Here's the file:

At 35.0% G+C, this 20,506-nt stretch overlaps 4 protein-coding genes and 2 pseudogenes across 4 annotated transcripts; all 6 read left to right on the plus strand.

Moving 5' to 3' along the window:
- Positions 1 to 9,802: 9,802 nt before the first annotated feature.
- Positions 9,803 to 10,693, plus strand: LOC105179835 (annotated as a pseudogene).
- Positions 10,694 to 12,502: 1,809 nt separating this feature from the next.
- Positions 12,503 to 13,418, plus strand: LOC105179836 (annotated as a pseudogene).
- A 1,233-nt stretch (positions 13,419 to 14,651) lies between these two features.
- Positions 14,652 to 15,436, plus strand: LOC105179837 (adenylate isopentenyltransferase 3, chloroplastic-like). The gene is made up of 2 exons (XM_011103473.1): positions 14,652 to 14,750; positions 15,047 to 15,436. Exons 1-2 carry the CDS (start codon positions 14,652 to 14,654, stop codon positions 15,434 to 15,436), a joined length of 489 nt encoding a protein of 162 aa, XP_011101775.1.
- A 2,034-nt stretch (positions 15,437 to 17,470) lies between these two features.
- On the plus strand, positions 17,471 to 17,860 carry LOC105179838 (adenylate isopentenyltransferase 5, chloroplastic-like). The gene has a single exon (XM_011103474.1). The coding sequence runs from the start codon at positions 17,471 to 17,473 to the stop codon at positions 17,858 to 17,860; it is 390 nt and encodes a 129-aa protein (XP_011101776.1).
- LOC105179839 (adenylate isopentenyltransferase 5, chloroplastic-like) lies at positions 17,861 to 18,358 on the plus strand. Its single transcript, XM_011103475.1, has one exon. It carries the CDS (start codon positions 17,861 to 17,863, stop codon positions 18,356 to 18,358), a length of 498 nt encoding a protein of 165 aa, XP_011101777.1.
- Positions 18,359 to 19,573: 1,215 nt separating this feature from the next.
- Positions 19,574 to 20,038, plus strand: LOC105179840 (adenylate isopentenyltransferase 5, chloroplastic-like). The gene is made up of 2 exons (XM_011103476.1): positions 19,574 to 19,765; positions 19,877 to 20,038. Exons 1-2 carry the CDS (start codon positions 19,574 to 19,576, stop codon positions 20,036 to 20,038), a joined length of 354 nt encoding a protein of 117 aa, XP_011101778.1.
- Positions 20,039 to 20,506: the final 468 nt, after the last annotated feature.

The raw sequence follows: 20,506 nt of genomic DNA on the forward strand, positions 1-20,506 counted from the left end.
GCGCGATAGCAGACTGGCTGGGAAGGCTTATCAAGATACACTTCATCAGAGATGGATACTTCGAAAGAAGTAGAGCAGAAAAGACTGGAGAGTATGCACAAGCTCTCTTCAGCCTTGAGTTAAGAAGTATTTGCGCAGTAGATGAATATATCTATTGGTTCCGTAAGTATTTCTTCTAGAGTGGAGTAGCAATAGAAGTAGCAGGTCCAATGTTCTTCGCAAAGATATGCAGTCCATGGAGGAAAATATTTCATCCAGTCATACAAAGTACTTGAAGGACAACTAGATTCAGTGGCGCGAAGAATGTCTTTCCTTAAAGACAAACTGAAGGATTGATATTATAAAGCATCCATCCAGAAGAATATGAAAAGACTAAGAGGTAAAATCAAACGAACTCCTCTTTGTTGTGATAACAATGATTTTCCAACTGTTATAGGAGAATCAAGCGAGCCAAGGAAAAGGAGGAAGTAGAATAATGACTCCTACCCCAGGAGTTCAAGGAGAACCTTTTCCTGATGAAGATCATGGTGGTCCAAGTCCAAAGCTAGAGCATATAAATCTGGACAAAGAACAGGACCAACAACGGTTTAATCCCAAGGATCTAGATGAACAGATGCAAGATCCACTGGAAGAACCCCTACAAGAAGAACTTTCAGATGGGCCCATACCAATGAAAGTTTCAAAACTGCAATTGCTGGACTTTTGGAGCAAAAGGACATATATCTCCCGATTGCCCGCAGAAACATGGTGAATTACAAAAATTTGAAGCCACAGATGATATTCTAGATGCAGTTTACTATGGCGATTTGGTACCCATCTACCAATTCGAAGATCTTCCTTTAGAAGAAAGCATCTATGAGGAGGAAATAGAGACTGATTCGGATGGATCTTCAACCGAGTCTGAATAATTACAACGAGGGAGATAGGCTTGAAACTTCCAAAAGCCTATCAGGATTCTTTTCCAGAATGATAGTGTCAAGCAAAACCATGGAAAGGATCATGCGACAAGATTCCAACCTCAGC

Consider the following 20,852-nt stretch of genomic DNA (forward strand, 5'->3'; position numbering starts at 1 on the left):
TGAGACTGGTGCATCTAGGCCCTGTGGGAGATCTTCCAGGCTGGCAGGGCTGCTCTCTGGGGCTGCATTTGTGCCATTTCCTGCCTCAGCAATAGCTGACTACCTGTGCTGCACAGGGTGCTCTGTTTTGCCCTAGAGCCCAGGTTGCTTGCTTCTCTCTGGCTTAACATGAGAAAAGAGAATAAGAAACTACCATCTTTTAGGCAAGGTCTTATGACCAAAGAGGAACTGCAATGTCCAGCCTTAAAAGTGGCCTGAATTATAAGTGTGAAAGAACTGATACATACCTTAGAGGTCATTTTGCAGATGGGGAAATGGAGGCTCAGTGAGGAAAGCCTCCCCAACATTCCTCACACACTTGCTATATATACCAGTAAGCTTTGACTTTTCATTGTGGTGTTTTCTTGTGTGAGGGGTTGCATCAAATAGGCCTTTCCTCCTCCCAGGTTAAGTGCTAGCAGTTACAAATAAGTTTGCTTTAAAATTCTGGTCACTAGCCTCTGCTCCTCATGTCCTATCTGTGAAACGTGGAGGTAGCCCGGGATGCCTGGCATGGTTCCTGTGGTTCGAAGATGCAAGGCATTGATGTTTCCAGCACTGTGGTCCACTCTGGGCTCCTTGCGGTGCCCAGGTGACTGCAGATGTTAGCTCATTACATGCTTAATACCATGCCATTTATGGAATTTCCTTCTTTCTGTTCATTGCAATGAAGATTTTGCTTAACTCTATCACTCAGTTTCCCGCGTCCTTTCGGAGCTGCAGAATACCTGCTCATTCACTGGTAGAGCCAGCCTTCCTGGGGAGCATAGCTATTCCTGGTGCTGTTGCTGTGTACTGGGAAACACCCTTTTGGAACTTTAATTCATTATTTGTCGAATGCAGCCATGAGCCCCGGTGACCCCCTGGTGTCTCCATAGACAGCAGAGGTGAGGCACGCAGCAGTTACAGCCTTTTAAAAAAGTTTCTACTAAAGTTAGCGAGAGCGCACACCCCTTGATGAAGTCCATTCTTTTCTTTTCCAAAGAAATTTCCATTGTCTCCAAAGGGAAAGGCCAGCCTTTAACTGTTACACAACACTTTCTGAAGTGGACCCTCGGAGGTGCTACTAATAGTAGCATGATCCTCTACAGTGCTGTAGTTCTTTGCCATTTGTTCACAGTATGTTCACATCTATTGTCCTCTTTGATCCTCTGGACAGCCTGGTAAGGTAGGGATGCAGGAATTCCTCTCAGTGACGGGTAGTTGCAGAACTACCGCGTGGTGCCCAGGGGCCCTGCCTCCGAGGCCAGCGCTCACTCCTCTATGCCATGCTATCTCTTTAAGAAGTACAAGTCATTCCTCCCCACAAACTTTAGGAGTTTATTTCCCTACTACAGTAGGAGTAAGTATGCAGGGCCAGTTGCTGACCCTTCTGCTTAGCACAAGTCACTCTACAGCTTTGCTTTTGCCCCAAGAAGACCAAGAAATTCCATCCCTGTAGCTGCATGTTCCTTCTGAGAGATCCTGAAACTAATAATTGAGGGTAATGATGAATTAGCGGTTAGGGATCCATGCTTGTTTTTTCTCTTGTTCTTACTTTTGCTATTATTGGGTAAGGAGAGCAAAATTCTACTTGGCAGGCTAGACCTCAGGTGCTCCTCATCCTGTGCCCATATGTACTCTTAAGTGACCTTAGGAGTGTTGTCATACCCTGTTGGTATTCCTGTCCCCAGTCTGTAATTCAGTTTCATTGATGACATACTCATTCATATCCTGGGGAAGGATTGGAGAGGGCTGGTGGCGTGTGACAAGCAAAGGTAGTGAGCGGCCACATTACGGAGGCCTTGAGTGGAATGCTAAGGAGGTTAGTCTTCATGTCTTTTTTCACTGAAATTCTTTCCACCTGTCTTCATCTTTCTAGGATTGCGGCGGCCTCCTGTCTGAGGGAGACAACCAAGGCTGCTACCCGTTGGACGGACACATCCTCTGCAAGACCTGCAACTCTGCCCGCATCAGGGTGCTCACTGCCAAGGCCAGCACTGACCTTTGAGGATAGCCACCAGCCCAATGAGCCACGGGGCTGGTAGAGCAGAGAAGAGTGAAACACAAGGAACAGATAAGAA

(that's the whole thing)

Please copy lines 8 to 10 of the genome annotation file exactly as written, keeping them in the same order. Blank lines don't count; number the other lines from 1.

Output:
- Positions 14,652 to 15,436, plus strand: LOC105179837 (adenylate isopentenyltransferase 3, chloroplastic-like). The gene is made up of 2 exons (XM_011103473.1): positions 14,652 to 14,750; positions 15,047 to 15,436. Exons 1-2 carry the CDS (start codon positions 14,652 to 14,654, stop codon positions 15,434 to 15,436), a joined length of 489 nt encoding a protein of 162 aa, XP_011101775.1.
- A 2,034-nt stretch (positions 15,437 to 17,470) lies between these two features.
- On the plus strand, positions 17,471 to 17,860 carry LOC105179838 (adenylate isopentenyltransferase 5, chloroplastic-like). The gene has a single exon (XM_011103474.1). The coding sequence runs from the start codon at positions 17,471 to 17,473 to the stop codon at positions 17,858 to 17,860; it is 390 nt and encodes a 129-aa protein (XP_011101776.1).